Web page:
Getting Ready for the Platform

Scared of Change

A large majority of the population is scared to death of change, scared of new methods, and definitely afraid of training through pain. You don’t get an extra white light on the platform because you trained using the latest hyped-up training method. You get white lights from executing. You need to sample multiple training methods and find what works for you specifically. Don’t be afraid to combine methods. You aren’t going to get shunned in the training community because you made a hybrid training method.

Once you find a method, no matter how obscure to the outside eye, stick with it and never look back. You’ll always have people telling you your methods won’t work if you dare to be different. People are intimidated by change, by ingenuity, by creativity, so stand strong and stay committed to yourself. I could have saved myself a lot of time in the gym by staying true to myself and not feeling stupid for trying new things. I built a strong foundation off multiple training methods. Never walk the beaten trail, instead create you own path and let others follow.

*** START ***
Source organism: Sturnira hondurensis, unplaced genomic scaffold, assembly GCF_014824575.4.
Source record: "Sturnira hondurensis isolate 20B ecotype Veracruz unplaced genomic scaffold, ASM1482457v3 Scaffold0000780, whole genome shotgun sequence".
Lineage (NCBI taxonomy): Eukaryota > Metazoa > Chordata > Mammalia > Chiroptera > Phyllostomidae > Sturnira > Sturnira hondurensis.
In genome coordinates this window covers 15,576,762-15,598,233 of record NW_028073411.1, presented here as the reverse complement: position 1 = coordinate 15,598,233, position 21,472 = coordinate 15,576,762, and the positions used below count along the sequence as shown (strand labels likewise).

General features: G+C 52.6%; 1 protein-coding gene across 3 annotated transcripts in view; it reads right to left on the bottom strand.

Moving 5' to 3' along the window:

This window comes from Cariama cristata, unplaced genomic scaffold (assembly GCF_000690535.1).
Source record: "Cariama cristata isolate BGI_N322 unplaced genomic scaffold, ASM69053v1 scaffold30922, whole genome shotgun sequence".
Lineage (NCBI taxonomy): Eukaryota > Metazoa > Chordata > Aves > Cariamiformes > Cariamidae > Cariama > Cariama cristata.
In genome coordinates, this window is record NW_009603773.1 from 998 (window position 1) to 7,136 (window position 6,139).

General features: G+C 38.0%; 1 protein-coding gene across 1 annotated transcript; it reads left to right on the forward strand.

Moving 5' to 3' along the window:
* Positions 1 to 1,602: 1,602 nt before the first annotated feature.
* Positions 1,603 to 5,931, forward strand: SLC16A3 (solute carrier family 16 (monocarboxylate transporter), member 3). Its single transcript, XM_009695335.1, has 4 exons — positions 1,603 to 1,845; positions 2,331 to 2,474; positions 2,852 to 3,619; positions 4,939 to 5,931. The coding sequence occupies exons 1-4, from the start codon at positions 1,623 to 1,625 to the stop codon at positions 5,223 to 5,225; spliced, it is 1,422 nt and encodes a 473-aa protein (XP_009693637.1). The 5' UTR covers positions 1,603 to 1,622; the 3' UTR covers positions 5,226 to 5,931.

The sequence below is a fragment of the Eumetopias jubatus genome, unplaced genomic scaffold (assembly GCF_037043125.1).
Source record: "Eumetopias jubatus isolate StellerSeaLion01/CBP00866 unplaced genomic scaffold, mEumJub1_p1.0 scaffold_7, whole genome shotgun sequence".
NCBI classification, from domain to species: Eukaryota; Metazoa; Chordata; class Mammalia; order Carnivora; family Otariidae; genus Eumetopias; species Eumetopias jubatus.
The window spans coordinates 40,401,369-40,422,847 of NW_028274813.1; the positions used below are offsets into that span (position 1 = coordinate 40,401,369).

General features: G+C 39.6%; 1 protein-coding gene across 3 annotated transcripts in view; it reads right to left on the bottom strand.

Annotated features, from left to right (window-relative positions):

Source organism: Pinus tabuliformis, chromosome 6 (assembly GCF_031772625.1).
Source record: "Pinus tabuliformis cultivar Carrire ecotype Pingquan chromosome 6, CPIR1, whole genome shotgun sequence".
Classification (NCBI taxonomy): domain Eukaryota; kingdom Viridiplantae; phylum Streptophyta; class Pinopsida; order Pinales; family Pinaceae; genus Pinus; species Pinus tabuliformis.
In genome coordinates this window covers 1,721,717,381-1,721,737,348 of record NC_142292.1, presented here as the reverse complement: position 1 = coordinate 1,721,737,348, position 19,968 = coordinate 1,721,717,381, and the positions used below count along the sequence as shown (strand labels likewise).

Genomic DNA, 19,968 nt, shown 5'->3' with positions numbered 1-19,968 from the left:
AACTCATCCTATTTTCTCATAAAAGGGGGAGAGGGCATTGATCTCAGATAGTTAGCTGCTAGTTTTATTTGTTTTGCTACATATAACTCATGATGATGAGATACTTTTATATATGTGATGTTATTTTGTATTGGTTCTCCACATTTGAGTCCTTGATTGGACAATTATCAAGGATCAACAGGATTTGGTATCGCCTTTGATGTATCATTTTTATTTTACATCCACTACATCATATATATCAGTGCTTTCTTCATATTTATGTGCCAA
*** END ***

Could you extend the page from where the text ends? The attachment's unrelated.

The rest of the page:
Focus on Yourself

Avoid getting caught up in what everyone else is doing. I often found myself watching the training videos of my upcoming competition and planning my training according to their numbers. I would want to figure out their sets and reps, their diet, the supplements they were taking, the equipment they were wearing. All of that is crap. If you sit back and think about it, what someone else is doing will not have one shred of physical influence on what you do in the gym, and most importantly, on the platform. Just because so-and-so who is in my weight class hit a 1000-pound squat in training five weeks out from the meet, doesn’t mean that is what he will hit in a meet. Some of the best advice I received was from Shawn Frankl. He told me to forget about the competition, forget about what numbers you’re going to hit. It is pointless to put all of that pressure on yourself. None of it is useful as far as prepping for a competition is concerned. Train as hard as you possibly can with the time that you’re given to prepare. Go into the meet and lift to the best of your ability. Be happy with five-pound and 10-pound PRs. Powerlifting is about longevity. The only lift that matters is the one on the platform. Come in prepared and hit your lifts. I went into meets as an underdog by hundreds of pounds, but because I came in prepared, I hit my attempts and won. What you hit in training doesn’t matter if you don’t come in prepared and perform on meet day.

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